Thursday 8 August, 11am to 12 noon at Kensington Central Library
Thursday 8 August, 2.30pm to to 3.30pm at Chelsea Library
Creepy Stories and Crafts!
Spookitty and Frankenmouse
Skeleton Family Robinson
Wolf Kid and Bunny Boy
We’ll be having lots of creepy story and craft sessions at our libraries – the children will be making haunted houses, skeletons, spiders, witches and more…!
There’s a spine-tingling adventure waiting for children this summer at your local Kensington and Chelsea library. They can take part in the Summer Reading Challenge and face the Creepy House!
What is the Summer Reading Challenge?
It is the biggest national reading initiative that’s run by nearly every public library in the UK during July and August. The challenge is for children, aged 4 to 11 and it is simple: to read 6 or more library books over the summer. Taking part in the Summer Reading Challenge helps prevent the ‘summer reading dip’ – when children without reading opportunities at home over the long summer break from school can lose confidence in their reading.
By reading 6 books children can discover the secrets of Creepy House and meet some of the hair-raising residents. They’ll also have a chance to explore:
The Awful Upstairs!
The Gruesome Ground Floor!
The Spine-tingling Cellar!
There are stickers and rewards for the children as they read their 6 books. And at the end of the summer there’s a certificate for children who read 3 or more books and a medal for those that complete the challenge of reading 6 books.
How can my child take part?
If you would like your child to take part in this year’s Summer Reading Challenge please ask a member of staff in your local Kensington and Chelsea library. It’s completely free! We’ll be having lots of exciting events in all our libraries during the summer – we’ll blog about those later this week.
The Summer Reading Challenge starts every year at the beginning of the school holidays: can you read six books and get your gold medal? This year’s challenge was rounded off by a grand party at the Central Library, where 40 of our keen summer holiday readers were rewarded with lots of yummy food and drink and entertained by a unicyclist-juggler who taught everyone circus skills. Each attendee was then called up on stage to receive a certificate from Councillor Rutherford, who was full of praise for all their efforts!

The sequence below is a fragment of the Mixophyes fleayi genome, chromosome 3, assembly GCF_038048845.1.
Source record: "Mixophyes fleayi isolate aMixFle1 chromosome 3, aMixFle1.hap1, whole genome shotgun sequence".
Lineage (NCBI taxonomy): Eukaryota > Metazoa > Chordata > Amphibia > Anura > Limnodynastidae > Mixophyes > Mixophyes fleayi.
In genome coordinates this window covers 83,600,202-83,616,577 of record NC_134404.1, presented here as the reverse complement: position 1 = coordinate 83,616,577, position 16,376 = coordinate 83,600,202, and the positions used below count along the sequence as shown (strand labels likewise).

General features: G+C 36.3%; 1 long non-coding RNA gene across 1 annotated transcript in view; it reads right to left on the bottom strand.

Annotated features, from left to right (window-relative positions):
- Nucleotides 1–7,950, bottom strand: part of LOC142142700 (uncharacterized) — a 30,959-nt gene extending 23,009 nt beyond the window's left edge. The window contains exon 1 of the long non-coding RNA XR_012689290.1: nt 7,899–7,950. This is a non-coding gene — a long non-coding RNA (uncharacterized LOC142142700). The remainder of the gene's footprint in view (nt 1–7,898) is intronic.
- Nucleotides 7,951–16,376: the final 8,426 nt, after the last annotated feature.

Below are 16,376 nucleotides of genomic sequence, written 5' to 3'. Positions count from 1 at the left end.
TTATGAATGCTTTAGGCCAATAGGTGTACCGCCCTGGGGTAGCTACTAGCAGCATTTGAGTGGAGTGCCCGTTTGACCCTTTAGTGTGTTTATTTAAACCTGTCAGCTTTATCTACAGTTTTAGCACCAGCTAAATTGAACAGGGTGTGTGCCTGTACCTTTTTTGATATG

This year we also had lots of arts and crafts events in the libraries where we read stories and made masks and aliens. You may know some of the stories: “Owl Babies”, “Elmer the Elephant”, “The Fish who could Wish”, “Aliens love Underpants”. The results from these craft days were so impressive, we couldn’t resist showing them off here…
Our librarians, Penny and Amy, posted on the Summer Reading Challenge blog to answer questions and talk about our favourite reads, including chats with Caroline Lawrence (who wrote the Roman Mysteries), and Robert Muchamore (author of the CHERUB books).
60 children altogether have completed the Summer Reading Challenge at the Central Library, and many more at our other branches (well done all!). The Challenge has been extended at Brompton Library until the 14th September, to catch any late-comers.